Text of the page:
After Penn State’s 28-0 victory over Rutgers on Saturday, James Franklin stood about 10 yards from the edge of Penn State’s south end zone and said he would talk about his future at Penn State – and perhaps elsewhere – at his weekly press conference this coming Tuesday afternoon.
Neil Rudel of The Mirror in Altoona reported on Twitter that at last week’s State College Quarterback Club meeting of Nittany Lion fans and boosters, held inside Beaver Stadium, Franklin said he was planning to be Penn State’s head coach next season.
Franklin’s current contract with Penn State – announced on Feb. 26, 2020 — runs through Dec. 31, 2025.
The Subcommittee on Compensation, part of Penn State’s Board of Trustees and the official group that would approve new, amended or renegotiated contracts for Penn State employees at Franklin’s level, is scheduled to meet in a special online session on Tuesday afternoon.
Here are nine things that may help provide clarity about the situation:
1. What did Franklin say post-game on Saturday, when Rudel – a respected veteran reporter who has been a mainstay of the beat since the late 1970s – asked Franklin about comments he made to the Quarterback Club? Franklin’s reply:
“I’d like to right now talk about Rutgers. I get it. I’d like to talk about Rutgers. I made that statement because I thought something was going to happen a little bit sooner. Tuesday we can talk about that as much as you guys want to talk about that. I’d like to talk about Rutgers. I get it and I understand the questions. I’ve tried to tell you guys before, these things are much more complicated than just a simple yes- and no-answers and with me, I just am always trying to be as transparent as possible and tell you guys what I know and when I say something, it’s going to happen. If we could wait until Tuesday, I’d appreciate it, but I also understand the question.
2. What is Tuesday’s timetable?
12:30 p.m. – Franklin’s regular in-season weekly press conference with local and national reporters begins. Reporters who want to ask Franklin a question must notify Penn State’s sports PR department in advance. Media availability is on Zoom and is password protected.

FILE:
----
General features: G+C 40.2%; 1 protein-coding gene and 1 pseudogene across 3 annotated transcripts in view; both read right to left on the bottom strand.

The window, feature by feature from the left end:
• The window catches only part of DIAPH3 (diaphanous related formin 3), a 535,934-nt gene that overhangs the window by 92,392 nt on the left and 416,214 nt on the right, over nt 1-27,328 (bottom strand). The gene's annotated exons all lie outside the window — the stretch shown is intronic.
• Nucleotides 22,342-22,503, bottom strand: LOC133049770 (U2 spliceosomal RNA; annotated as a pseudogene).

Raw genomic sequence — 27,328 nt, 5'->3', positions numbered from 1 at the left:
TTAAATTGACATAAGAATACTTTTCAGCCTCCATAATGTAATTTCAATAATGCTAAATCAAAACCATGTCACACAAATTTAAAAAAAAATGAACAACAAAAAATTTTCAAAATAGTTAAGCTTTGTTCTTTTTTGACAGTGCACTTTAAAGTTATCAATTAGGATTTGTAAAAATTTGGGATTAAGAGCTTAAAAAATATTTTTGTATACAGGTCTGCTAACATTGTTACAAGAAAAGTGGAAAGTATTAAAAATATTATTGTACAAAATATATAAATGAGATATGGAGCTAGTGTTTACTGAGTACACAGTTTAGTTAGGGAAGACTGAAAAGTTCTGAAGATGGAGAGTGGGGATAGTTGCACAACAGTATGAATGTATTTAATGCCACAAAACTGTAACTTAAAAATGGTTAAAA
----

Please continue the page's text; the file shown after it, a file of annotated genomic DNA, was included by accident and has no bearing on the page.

The press conference will be broadcast live by Penn State on GoPSUSports.com.
3:45 p.m. – Per a posting on the university’s website, the Subcommittee on Compensation, part of the Penn State Board of Trustees, will hold a “virtual meeting” (online) for a “personnel matter.” Prior to the public meeting, the subcommittee will meet in executive session at 3 p.m.
3. Who is a member of the Board of Trustees’ Subcommittee on Compensation?
The list can be found here.
The Subcommittee on Compensation is part of the Board’s Committee in Equity and Human Resources. The chair is Kathleen L. Casey, a senior advisor of Patomak Global Partners, LLC. She is an at-large member, elected by the board. Other members are:
Daniel J. Delligatti, president and owner/operator of M&J Management Corp. Delligatti was appointed by the governor and is a former Penn State football linebacker. David M. Kleppinger is vice chair of the Board of Trustees. Kleppinger is chairman emeritus, McNees Wallace and Nurick LLC. He was appointed by the governor. Mary Lee Schneider is former president and CEO of SG360°. Schenider was elected by the Board representing business and industry. Matthew W. Schuyler, chair of the Board, is an ex officio member of the subcommittee and is Hilton’s chief brand officer.
4. What is the role of facilities in employment agreements with Penn State?
It is not likely there will be any big-ticket guarantees for the building or renovation of football or athletic facilities in an employment agreement with Franklin. Any projects more than $10 million must be approved by the full Board of Trustees.
5. What are the terms of Franklin’s current contract?
Click here to see the terms of Franklin’s current contact with Penn State. The legal agreement is slated to run through Dec. 31, 2025, and includes four football seasons after the current 2021 campaign.
Guaranteed compensation: $5.5 million
Bonus paid on Dec. 31, 2021: $500,000
Bonus for bowl appearance: $200,000
Car allowance: $10,000
Personal use-private aircraft: 50 hours
Annual loan: cash available on $1 million insurance policy
Franklin pays PSU a buyout if he leaves on/before Dec. 31, 2021: $4 million
Franklin pays PSU a buyout if he leaves Jan. 1, 2022 or later: $3 million
PSU pays Franklin if he is terminated by Dec. 31, 2021: $26 million
PSU pays Franklin if he is terminated Jan. 1-Dec. 31, 2022: $20.25 million